The origin of the ‘Kilim’ is debated heavily; some claim influence from Mongolian heritage, others from Persian/Turkish descent – the word Kilim officially derives from the Persian word gelīm, translating as ‘to spread roughly’. They possess a level of versatility evident in the image of the harsh and tough nomadic lifestyle they conjure up; acting as floor coverings, drapes, furnishings, or marital tokens between families.
The traditional style of Kilim flat weaving uses two sets of coloured woollen strands – one vertical, one horizontal. Using the technique of systematic interweaving the weaver can create eye-catching and geometric shapes, symbols and bold patterns. Although the overall look and feel of a Kilim seems random and scattered, they hold remarkable craftsmanship and intense symbolism. Each rug has a depth of meaning and a special language of its own amongst the weaves.
The intricate patterns and symbols draw you in, just like we regard a painting; we gain a sense of a bigger picture from far away but stepping closer reveals the nature and personality of the artist, and the careful skill involved.
The symbols and motifs that dot the labyrinthine tapestries have immense diversity. Some of the more common motifs found on modern rugs are that of fish and a stylised female form; traditionally the fish is believed to represent happiness, and the female form motif (otherwise known as Elibelinde) represents motherhood and fertility.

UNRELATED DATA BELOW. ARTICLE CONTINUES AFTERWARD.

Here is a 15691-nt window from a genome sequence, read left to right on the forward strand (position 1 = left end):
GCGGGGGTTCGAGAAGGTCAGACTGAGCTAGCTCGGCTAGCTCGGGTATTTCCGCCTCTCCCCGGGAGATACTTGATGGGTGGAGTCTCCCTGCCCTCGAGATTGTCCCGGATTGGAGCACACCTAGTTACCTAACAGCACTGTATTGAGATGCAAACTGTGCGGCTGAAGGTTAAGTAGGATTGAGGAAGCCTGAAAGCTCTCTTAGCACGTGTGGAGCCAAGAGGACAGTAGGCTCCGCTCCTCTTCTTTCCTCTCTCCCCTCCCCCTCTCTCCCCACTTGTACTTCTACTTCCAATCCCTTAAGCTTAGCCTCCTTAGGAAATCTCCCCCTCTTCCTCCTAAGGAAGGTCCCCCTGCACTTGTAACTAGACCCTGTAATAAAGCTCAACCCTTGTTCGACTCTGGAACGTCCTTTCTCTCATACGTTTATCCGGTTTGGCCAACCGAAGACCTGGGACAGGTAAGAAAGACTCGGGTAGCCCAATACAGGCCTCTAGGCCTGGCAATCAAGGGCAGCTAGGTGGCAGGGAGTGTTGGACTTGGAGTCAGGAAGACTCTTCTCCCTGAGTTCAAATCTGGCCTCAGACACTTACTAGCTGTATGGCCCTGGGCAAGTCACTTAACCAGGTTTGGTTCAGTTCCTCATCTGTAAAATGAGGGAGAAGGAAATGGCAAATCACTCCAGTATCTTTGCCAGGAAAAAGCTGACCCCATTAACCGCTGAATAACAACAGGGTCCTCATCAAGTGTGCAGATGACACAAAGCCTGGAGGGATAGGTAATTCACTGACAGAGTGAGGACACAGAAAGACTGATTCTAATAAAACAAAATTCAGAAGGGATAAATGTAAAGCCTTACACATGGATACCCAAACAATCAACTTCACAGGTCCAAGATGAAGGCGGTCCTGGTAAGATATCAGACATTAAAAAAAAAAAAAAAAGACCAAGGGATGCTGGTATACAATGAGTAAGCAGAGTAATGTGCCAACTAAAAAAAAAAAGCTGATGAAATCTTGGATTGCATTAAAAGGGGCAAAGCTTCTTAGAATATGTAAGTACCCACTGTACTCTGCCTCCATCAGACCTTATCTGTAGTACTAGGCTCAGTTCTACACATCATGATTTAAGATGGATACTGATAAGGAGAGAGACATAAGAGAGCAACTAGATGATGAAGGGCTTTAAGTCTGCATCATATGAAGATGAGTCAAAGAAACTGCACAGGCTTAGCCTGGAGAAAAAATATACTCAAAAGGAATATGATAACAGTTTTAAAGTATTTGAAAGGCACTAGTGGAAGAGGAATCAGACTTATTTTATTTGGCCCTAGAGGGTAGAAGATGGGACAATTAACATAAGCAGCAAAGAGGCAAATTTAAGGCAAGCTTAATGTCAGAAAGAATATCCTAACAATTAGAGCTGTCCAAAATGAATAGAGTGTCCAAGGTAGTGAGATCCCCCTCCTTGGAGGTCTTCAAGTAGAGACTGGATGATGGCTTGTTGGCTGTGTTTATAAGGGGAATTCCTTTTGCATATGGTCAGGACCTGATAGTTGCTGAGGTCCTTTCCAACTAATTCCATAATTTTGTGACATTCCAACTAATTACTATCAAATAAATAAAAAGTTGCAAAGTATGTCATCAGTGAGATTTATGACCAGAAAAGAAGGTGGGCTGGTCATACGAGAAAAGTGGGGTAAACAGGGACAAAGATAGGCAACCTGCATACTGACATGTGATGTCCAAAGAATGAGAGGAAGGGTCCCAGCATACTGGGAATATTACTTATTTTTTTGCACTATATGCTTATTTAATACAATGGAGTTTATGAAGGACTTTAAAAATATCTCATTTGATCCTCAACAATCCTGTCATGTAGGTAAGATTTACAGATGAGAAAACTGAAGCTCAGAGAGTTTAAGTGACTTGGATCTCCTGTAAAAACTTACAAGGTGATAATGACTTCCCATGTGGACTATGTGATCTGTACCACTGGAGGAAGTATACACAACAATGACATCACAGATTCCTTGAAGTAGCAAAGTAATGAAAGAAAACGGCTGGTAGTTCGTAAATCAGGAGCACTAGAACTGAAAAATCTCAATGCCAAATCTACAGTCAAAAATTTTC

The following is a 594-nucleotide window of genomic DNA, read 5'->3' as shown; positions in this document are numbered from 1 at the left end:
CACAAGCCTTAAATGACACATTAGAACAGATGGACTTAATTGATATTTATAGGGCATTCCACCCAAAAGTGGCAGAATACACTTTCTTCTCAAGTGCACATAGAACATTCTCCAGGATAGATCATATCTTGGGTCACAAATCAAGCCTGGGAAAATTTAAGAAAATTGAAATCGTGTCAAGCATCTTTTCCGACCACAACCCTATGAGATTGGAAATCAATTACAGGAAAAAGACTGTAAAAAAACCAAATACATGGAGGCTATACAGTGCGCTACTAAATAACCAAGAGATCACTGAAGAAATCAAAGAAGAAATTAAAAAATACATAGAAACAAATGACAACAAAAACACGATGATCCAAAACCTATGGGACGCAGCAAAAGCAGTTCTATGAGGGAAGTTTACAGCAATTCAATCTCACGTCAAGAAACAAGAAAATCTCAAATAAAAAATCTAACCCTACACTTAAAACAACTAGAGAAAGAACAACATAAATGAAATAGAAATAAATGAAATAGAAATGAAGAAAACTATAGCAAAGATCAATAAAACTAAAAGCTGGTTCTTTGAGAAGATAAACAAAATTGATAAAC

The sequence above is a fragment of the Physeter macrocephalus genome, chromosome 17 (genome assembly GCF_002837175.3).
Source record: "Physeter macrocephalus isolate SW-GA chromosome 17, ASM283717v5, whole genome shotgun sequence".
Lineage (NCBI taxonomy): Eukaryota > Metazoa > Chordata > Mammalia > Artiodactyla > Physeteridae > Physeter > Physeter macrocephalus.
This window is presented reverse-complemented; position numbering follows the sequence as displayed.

Kilim weaving has gone through an extremely diverse evolution and has been influenced by many different cultures ultimately growing in popularity into the modern equivalent we know today. And despite the uncertainty surrounding the origins of the Kilim, it doesn’t seem to diminish the growth of aesthetic appeal for them within Western homes.
Kilim rugs provide a lively focal point for any room or hallway and with so many weaves to choose from the result is a highly personalised piece for your home.